Regarding the use politicians could make of our analysis, we disagree. Politicians would not draw on our Brief to defend protectionist measures, but they would find in it arguments to show that although BCAs can be designed in a non-protectionist manner, it would be difficult to do so in practice. There is a vast amount of literature on BCAs in environmental economics - we are aware of at least 200 papers, but there are many, many more - that purports to demonstrate the various benefits (and much more rarely the drawbacks) of using BCAs. These analyses are methodologically as solid as those in the trade field, and therefore cannot be dismissed off-hand.

- Henrik Horn and André Sapir

I have my doubts whether such a system could be construed in a way that is compatible with the World Trade Organization’s (WTO) framework. I tackle this in my article [mentioned above] about the proposal made by some officials in the Commission during the revision of the Emissions Trading System (ETS) scheme, the so-called ‘FAIR’ scheme. I come to the conclusion that ‘FAIR’ would have been an unjustifiable violation of the European Union’s WTO obligation.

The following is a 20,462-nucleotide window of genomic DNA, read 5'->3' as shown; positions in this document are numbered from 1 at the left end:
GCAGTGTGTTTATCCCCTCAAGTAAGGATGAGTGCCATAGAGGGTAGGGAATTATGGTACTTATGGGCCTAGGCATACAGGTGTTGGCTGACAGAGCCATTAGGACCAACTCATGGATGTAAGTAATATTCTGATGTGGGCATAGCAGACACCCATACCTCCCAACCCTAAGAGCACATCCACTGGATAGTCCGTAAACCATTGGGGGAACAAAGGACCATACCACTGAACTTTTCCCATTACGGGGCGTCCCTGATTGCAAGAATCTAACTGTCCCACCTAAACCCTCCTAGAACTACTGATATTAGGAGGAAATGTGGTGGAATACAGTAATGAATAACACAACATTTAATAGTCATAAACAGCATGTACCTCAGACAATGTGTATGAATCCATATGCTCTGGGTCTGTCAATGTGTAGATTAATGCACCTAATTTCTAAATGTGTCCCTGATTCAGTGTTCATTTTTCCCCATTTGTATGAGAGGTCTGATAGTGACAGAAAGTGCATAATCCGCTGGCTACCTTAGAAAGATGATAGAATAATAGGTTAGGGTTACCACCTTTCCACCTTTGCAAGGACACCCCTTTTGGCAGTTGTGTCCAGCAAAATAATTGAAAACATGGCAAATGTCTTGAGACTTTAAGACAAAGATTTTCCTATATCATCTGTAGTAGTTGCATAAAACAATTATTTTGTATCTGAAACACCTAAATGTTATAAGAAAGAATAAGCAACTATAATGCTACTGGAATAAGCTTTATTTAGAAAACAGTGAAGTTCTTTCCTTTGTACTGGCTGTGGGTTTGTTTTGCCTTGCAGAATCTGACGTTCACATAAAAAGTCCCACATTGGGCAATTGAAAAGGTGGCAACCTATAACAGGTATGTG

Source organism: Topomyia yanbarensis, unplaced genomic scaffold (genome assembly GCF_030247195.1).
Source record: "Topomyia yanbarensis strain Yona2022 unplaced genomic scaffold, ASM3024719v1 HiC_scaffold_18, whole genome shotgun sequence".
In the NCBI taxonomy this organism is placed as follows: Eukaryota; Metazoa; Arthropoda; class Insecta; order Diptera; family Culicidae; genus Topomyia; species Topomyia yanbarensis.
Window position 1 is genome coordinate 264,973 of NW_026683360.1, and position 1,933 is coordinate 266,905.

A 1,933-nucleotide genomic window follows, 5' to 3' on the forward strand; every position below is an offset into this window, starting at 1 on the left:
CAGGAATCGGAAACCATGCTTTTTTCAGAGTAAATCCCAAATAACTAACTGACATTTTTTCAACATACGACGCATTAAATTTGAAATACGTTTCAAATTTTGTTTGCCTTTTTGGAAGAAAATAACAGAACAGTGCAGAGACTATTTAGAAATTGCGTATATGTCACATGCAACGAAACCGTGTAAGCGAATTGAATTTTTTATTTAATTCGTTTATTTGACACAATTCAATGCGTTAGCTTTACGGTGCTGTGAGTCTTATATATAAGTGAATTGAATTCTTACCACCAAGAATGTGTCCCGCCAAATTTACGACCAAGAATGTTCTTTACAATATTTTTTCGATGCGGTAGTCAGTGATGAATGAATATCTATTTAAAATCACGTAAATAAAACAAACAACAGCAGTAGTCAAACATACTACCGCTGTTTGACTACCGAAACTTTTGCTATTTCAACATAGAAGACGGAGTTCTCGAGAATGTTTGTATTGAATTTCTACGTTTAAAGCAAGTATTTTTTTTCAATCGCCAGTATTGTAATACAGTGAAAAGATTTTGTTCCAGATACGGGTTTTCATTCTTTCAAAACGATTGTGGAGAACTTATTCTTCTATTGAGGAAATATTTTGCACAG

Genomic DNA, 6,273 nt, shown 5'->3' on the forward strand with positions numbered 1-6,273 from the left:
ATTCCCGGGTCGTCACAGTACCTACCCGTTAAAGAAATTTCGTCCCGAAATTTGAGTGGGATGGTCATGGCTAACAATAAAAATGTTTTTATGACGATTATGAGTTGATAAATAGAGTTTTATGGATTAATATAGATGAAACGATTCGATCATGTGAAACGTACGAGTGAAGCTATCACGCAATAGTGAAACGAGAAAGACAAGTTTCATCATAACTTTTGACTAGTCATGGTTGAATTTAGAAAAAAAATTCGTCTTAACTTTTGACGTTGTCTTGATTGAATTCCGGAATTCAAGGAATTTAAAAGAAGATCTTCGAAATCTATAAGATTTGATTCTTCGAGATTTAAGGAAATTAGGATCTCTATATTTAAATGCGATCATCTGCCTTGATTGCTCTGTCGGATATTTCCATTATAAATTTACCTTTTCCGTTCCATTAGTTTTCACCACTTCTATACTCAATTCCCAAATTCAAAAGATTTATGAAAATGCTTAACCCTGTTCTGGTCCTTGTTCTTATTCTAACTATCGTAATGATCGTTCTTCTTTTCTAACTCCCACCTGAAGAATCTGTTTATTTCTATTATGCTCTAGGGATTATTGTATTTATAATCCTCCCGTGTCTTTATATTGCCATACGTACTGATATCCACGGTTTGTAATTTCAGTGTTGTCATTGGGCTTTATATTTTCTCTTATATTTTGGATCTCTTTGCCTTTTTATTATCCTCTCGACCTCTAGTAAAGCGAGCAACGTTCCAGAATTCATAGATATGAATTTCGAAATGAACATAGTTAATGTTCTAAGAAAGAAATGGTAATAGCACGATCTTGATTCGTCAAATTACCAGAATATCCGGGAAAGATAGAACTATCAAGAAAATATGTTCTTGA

- Quick

As economists, our intention was not to argue about the legality of BCAs. We are aware of the fact that some prominent trade lawyers are skeptical about BCAs, but other equally prominent ones hold the opposite view.

- Horn and Sapir

Notwithstanding my job as a lobbyist for an energy-intensive industry, which allegedly could benefit from BCAs, as a trade lawyer I fundamentally disagree with introducing them. You are certainly aware that the Kiel Policy Brief - published by the Kiel Institute for World Economy - argues that border carbon adjustments should not be considered an instrument of choice in international climate policy.

- Quick

We completely agree.

- Horn and Sapir